Behavioral and Brain Sciences 29 (1):1-12 (2006)

Brain evolution is a complex weave of species similarities and differences, bound by diverse rules and principles. This book is a detailed examination of these principles, using data from a wide array of vertebrates but minimizing technical details and terminology. It is written for advanced undergraduates, graduate students, and more senior scientists who already know something about “the brain,” but want a deeper understanding of how diverse brains evolved. The book's central theme is that evolutionary changes in absolute brain size tend to correlate with many other aspects of brain structure and function, including the proportional size of individual brain regions, their complexity, and their neuronal connections. To explain these correlations, the book delves into rules of brain development and asks how changes in brain structure impact function and behavior. Two chapters focus specifically on how mammal brains diverged from other brains and how Homo sapiens evolved a very large and “special” brain. Key Words: basal ganglia; cladistics; development; hippocampus; homology; lamination; mammal; neocortex; neuromere; parcellation; primate.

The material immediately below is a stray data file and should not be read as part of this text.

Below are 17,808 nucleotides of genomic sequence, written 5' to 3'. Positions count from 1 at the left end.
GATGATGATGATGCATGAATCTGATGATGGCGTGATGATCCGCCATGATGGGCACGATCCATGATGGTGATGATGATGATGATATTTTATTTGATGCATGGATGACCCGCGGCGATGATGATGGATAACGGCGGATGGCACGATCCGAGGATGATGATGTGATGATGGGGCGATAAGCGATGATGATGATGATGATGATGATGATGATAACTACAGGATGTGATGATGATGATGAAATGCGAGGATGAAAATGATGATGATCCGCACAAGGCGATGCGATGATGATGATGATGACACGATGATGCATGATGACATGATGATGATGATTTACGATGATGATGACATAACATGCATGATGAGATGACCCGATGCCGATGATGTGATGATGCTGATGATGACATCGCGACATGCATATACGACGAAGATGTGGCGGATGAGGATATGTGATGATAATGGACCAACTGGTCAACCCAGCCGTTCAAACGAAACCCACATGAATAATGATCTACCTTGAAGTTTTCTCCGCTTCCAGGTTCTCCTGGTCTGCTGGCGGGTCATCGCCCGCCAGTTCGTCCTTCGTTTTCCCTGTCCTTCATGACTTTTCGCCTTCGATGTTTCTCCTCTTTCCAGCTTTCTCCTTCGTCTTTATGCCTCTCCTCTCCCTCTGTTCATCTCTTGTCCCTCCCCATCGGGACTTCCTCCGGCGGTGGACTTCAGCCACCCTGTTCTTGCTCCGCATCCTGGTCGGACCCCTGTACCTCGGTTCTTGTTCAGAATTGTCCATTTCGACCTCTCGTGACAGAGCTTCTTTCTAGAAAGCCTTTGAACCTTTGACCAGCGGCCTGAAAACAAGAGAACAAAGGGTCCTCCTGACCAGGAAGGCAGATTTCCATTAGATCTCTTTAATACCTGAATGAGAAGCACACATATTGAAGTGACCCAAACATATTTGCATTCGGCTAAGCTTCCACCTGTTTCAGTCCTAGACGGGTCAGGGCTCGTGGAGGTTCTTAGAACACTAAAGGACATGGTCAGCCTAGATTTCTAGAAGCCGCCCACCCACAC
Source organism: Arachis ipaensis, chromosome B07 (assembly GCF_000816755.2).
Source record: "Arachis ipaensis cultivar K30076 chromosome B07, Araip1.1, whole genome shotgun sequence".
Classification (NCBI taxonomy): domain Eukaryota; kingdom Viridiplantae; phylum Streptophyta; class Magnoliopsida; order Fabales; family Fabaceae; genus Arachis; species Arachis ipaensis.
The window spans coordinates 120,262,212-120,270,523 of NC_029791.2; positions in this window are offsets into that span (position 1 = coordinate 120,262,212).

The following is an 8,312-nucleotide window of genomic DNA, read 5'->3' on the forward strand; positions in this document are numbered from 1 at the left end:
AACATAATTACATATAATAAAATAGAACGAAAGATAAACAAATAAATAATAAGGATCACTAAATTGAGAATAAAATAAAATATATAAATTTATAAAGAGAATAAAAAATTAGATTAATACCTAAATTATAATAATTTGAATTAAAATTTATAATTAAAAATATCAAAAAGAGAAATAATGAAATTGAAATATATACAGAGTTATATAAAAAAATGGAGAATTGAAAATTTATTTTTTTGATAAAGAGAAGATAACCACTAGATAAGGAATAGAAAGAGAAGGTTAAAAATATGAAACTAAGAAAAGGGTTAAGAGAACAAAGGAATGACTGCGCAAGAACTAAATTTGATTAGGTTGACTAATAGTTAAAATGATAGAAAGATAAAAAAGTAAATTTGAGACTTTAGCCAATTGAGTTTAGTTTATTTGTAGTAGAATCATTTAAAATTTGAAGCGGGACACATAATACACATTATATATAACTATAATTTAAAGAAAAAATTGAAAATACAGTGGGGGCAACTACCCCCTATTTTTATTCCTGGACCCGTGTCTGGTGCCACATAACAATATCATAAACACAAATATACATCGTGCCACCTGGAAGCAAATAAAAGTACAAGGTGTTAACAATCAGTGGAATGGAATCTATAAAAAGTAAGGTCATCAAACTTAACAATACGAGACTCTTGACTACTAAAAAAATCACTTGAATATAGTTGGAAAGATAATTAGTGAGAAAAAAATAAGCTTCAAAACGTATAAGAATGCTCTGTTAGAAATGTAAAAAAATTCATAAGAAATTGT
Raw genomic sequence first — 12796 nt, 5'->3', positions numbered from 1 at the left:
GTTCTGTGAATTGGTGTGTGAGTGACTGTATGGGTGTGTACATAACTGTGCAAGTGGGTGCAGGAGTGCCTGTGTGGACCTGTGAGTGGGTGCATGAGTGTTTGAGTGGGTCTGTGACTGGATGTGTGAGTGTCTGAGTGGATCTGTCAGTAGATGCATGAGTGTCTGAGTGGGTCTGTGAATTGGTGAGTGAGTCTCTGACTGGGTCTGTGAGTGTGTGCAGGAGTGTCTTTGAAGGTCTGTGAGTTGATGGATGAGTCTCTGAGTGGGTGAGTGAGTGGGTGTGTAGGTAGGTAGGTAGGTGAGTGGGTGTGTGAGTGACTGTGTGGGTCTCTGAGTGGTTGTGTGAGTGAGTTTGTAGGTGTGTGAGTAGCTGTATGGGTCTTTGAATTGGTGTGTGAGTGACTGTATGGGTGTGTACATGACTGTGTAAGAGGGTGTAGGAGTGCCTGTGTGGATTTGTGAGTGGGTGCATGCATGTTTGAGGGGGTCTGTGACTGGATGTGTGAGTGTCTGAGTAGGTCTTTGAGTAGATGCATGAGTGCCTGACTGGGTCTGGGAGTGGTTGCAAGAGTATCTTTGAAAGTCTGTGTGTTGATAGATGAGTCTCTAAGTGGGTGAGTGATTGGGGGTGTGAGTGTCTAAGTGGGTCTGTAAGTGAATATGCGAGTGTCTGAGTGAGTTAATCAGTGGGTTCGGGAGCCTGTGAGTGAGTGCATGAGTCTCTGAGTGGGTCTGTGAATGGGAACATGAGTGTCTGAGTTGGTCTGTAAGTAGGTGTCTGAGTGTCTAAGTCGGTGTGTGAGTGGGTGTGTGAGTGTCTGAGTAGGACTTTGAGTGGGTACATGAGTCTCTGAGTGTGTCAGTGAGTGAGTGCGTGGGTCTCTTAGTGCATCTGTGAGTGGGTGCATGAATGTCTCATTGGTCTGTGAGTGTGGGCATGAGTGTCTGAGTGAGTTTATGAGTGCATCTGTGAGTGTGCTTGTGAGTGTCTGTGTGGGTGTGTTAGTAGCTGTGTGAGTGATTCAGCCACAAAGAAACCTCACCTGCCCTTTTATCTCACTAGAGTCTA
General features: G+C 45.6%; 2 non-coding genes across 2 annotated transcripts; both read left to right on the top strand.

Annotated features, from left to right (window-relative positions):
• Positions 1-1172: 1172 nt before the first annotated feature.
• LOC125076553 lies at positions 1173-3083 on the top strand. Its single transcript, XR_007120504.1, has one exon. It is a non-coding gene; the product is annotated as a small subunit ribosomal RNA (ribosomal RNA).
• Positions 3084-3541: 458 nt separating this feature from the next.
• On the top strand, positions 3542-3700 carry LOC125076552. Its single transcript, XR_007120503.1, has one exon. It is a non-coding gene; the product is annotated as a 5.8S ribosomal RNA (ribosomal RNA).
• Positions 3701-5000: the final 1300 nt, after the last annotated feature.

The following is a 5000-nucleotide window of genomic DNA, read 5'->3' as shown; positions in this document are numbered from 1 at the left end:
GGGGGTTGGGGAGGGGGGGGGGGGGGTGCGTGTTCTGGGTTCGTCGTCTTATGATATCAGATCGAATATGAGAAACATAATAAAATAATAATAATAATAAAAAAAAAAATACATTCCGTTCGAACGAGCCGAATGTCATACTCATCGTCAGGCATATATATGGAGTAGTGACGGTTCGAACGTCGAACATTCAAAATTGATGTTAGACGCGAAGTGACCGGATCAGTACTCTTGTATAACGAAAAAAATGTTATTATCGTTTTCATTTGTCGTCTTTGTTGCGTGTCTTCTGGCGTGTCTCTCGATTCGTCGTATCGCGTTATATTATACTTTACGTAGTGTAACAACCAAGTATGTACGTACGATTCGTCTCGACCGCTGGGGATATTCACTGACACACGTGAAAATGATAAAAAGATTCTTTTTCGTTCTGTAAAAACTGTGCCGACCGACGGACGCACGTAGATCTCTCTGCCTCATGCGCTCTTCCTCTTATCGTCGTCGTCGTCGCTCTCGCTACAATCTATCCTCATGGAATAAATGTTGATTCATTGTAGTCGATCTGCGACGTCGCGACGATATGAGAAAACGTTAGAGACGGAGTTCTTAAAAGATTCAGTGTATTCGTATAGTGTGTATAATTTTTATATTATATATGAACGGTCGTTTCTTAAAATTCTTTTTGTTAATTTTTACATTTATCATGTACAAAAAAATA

Keywords basal ganglia   cladistics   development   hippocampus   homology   lamination   mammal   neocortex   neuromere   parcellation   primate
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DOI 10.1017/s0140525x06009010
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